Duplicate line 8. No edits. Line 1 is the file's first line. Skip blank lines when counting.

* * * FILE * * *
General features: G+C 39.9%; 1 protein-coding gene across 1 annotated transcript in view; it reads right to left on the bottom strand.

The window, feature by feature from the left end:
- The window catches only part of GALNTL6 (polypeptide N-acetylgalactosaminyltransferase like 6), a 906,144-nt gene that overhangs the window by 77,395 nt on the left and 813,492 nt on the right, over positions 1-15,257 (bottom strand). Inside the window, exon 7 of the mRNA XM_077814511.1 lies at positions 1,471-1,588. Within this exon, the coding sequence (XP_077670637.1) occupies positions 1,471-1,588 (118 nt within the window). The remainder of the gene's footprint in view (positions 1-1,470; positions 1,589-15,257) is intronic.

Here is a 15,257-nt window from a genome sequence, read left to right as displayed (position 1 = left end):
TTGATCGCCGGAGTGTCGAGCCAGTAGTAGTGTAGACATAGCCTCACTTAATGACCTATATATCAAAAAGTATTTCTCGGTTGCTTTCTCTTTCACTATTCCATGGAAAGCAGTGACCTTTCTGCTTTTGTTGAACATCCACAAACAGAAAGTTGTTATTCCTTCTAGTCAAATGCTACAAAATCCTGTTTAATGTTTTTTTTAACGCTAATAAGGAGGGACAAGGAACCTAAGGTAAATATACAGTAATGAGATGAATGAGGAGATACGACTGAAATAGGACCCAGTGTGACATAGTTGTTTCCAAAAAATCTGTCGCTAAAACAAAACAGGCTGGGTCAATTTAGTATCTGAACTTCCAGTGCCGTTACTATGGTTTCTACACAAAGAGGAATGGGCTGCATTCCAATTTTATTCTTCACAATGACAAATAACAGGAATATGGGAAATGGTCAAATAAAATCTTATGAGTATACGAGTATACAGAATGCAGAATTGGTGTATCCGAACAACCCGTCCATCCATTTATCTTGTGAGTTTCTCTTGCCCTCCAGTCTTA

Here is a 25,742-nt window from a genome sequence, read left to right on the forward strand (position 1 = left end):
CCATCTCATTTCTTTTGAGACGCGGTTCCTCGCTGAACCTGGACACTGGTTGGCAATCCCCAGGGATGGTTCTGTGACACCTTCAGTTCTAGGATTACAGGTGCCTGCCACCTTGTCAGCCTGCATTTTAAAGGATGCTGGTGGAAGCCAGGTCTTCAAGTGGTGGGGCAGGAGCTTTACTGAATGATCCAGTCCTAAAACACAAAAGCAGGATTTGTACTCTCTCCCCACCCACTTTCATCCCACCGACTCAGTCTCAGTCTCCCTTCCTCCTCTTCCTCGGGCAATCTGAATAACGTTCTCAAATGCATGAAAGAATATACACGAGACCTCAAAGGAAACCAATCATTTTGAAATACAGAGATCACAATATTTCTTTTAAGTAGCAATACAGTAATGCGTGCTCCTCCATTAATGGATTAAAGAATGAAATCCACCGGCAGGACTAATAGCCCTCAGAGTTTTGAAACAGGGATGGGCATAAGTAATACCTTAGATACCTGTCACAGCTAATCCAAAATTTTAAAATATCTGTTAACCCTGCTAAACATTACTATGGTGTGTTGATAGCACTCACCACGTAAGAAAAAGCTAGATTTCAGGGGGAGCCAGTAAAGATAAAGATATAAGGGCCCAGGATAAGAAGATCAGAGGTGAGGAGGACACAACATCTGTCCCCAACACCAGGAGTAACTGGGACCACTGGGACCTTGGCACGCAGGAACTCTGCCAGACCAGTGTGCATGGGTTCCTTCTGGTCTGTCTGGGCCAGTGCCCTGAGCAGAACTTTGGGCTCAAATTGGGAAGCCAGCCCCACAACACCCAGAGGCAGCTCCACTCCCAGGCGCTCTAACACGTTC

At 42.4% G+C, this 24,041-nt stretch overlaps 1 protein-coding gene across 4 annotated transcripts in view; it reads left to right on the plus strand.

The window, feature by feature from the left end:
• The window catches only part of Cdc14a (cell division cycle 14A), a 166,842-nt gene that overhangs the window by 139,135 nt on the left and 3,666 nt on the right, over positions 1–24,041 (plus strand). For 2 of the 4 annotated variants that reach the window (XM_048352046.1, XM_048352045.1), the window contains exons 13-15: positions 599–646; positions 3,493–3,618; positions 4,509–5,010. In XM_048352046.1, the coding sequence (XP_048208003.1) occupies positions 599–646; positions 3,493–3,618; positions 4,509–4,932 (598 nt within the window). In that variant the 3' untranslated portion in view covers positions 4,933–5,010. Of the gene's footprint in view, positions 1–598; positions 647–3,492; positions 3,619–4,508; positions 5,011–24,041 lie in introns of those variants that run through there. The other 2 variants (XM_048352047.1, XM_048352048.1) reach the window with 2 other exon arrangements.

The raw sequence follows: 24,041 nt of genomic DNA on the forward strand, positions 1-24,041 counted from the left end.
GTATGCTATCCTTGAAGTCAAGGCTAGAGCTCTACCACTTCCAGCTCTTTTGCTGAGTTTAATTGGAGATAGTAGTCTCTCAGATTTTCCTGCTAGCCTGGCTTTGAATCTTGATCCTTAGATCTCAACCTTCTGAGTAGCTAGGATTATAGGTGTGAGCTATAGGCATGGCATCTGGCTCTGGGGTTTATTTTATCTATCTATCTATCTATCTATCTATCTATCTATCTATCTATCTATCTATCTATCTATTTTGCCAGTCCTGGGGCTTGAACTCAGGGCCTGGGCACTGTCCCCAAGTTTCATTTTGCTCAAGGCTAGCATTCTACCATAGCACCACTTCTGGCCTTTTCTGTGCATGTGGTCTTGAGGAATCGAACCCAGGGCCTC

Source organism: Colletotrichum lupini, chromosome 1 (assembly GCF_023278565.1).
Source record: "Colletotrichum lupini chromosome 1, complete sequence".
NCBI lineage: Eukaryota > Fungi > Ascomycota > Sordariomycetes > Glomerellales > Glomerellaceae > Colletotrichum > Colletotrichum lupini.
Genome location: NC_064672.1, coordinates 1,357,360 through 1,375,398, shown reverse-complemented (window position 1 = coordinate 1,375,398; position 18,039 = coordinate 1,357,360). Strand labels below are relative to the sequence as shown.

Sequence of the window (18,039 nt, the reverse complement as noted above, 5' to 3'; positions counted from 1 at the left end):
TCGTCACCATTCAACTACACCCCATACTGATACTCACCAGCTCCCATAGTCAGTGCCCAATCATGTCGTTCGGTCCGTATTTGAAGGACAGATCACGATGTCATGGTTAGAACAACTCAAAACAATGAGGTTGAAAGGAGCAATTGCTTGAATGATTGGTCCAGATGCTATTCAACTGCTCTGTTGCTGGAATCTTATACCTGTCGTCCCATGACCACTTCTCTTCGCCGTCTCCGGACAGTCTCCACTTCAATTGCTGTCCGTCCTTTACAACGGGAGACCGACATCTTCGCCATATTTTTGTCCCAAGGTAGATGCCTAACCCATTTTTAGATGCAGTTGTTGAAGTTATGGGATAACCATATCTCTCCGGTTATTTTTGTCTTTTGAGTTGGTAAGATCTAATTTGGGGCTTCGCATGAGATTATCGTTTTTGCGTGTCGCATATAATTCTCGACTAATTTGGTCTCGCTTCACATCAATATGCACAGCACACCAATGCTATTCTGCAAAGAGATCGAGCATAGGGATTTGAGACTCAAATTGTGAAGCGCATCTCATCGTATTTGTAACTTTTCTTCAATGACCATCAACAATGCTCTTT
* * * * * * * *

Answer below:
At 42.4% G+C, this 24,041-nt stretch overlaps 1 protein-coding gene across 4 annotated transcripts in view; it reads left to right on the plus strand.